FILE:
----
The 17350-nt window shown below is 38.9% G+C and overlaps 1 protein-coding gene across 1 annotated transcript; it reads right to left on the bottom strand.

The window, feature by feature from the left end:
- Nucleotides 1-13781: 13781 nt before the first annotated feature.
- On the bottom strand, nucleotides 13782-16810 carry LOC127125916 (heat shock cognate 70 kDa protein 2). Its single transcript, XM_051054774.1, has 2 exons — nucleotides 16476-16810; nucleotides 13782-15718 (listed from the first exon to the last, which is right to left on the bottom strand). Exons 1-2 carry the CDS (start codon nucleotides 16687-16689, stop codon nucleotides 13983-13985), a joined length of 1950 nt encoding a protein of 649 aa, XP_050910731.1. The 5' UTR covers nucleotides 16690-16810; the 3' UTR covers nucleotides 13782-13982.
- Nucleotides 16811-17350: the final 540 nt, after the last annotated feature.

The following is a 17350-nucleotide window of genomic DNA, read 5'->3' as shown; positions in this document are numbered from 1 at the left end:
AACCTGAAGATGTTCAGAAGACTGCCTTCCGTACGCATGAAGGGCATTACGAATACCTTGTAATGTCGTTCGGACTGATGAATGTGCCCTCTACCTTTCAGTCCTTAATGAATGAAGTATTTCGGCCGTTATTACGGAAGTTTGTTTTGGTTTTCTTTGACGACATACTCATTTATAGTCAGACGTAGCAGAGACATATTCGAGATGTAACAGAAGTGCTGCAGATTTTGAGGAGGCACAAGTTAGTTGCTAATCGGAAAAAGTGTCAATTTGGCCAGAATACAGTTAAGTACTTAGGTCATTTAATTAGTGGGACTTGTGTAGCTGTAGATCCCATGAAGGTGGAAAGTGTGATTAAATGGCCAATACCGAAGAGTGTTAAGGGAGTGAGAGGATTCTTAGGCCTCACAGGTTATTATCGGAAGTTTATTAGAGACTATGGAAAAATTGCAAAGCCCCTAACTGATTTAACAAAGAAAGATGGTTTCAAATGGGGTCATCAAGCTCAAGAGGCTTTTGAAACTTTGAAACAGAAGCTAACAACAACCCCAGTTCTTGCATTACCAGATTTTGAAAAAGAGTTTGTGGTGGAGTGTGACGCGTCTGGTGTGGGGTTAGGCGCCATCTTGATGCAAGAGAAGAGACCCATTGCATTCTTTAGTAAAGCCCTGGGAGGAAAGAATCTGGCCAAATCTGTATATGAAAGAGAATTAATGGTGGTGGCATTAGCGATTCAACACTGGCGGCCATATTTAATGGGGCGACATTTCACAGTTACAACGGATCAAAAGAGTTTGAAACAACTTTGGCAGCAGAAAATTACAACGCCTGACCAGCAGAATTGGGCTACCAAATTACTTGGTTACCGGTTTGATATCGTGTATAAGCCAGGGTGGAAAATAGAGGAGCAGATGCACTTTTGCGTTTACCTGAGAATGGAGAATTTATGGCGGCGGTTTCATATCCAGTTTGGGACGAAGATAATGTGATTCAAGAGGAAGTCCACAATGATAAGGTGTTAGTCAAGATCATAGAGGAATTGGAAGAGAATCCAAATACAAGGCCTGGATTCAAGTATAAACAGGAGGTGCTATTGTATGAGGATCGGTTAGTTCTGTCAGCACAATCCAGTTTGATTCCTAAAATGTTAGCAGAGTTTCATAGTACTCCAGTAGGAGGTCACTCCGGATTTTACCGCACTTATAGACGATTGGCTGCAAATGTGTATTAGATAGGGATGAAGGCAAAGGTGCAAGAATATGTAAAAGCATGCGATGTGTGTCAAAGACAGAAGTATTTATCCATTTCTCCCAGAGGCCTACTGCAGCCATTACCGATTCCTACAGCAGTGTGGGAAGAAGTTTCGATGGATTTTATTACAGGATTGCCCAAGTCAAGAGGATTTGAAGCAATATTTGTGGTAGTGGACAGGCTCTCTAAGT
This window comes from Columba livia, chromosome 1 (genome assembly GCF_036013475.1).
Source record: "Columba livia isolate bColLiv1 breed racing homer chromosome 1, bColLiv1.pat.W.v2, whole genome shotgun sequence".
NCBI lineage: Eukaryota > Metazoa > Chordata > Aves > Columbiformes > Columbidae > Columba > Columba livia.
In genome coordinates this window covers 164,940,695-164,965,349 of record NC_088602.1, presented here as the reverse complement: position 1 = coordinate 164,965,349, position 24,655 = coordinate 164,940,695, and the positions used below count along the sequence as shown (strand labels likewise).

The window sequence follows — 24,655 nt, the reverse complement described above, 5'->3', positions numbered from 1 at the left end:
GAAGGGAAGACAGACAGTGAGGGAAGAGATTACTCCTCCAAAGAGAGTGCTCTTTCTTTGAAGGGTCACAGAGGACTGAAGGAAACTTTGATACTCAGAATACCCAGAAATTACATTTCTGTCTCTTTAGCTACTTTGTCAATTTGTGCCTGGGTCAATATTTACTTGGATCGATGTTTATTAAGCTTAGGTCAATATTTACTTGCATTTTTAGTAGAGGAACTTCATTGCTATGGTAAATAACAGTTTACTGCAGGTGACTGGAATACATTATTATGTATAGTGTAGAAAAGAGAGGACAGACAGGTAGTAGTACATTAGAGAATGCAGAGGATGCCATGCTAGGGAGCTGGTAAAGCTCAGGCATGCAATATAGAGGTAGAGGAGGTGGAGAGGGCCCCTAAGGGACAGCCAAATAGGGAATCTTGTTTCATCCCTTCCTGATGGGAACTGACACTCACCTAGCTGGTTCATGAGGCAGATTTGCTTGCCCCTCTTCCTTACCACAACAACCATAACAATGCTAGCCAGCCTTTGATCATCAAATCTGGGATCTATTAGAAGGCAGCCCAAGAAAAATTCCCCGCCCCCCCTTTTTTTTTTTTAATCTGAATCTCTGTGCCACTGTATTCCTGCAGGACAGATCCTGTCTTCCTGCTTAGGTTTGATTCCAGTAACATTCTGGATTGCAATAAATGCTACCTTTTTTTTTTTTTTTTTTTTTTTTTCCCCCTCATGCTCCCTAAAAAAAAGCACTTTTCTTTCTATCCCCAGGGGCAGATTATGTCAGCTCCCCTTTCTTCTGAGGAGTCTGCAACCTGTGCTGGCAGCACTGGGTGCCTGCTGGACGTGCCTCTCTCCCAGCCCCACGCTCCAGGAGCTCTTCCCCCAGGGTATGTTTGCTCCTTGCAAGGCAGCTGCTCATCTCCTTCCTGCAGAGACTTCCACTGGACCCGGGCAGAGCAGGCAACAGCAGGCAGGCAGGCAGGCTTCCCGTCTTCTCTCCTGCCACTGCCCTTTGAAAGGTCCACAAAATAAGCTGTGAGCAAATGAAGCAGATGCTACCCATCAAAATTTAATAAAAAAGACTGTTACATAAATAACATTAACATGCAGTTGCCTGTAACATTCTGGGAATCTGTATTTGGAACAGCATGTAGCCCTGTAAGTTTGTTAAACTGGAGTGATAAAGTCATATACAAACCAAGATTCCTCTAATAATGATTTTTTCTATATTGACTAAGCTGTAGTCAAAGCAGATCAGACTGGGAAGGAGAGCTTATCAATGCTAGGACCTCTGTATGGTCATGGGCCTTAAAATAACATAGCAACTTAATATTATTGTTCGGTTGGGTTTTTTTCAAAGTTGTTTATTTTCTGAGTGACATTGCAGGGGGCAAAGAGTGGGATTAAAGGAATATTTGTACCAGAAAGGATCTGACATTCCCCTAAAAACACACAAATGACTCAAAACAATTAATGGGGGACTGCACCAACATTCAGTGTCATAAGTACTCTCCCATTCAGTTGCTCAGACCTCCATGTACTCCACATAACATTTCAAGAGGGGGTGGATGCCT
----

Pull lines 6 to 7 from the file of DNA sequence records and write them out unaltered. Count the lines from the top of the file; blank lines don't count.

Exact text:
The following is a 17350-nucleotide window of genomic DNA, read 5'->3' as shown; positions in this document are numbered from 1 at the left end:
AACCTGAAGATGTTCAGAAGACTGCCTTCCGTACGCATGAAGGGCATTACGAATACCTTGTAATGTCGTTCGGACTGATGAATGTGCCCTCTACCTTTCAGTCCTTAATGAATGAAGTATTTCGGCCGTTATTACGGAAGTTTGTTTTGGTTTTCTTTGACGACATACTCATTTATAGTCAGACGTAGCAGAGACATATTCGAGATGTAACAGAAGTGCTGCAGATTTTGAGGAGGCACAAGTTAGTTGCTAATCGGAAAAAGTGTCAATTTGGCCAGAATACAGTTAAGTACTTAGGTCATTTAATTAGTGGGACTTGTGTAGCTGTAGATCCCATGAAGGTGGAAAGTGTGATTAAATGGCCAATACCGAAGAGTGTTAAGGGAGTGAGAGGATTCTTAGGCCTCACAGGTTATTATCGGAAGTTTATTAGAGACTATGGAAAAATTGCAAAGCCCCTAACTGATTTAACAAAGAAAGATGGTTTCAAATGGGGTCATCAAGCTCAAGAGGCTTTTGAAACTTTGAAACAGAAGCTAACAACAACCCCAGTTCTTGCATTACCAGATTTTGAAAAAGAGTTTGTGGTGGAGTGTGACGCGTCTGGTGTGGGGTTAGGCGCCATCTTGATGCAAGAGAAGAGACCCATTGCATTCTTTAGTAAAGCCCTGGGAGGAAAGAATCTGGCCAAATCTGTATATGAAAGAGAATTAATGGTGGTGGCATTAGCGATTCAACACTGGCGGCCATATTTAATGGGGCGACATTTCACAGTTACAACGGATCAAAAGAGTTTGAAACAACTTTGGCAGCAGAAAATTACAACGCCTGACCAGCAGAATTGGGCTACCAAATTACTTGGTTACCGGTTTGATATCGTGTATAAGCCAGGGTGGAAAATAGAGGAGCAGATGCACTTTTGCGTTTACCTGAGAATGGAGAATTTATGGCGGCGGTTTCATATCCAGTTTGGGACGAAGATAATGTGATTCAAGAGGAAGTCCACAATGATAAGGTGTTAGTCAAGATCATAGAGGAATTGGAAGAGAATCCAAATACAAGGCCTGGATTCAAGTATAAACAGGAGGTGCTATTGTATGAGGATCGGTTAGTTCTGTCAGCACAATCCAGTTTGATTCCTAAAATGTTAGCAGAGTTTCATAGTACTCCAGTAGGAGGTCACTCCGGATTTTACCGCACTTATAGACGATTGGCTGCAAATGTGTATTAGATAGGGATGAAGGCAAAGGTGCAAGAATATGTAAAAGCATGCGATGTGTGTCAAAGACAGAAGTATTTATCCATTTCTCCCAGAGGCCTACTGCAGCCATTACCGATTCCTACAGCAGTGTGGGAAGAAGTTTCGATGGATTTTATTACAGGATTGCCCAAGTCAAGAGGATTTGAAGCAATATTTGTGGTAGTGGACAGGCTCTCTAAGT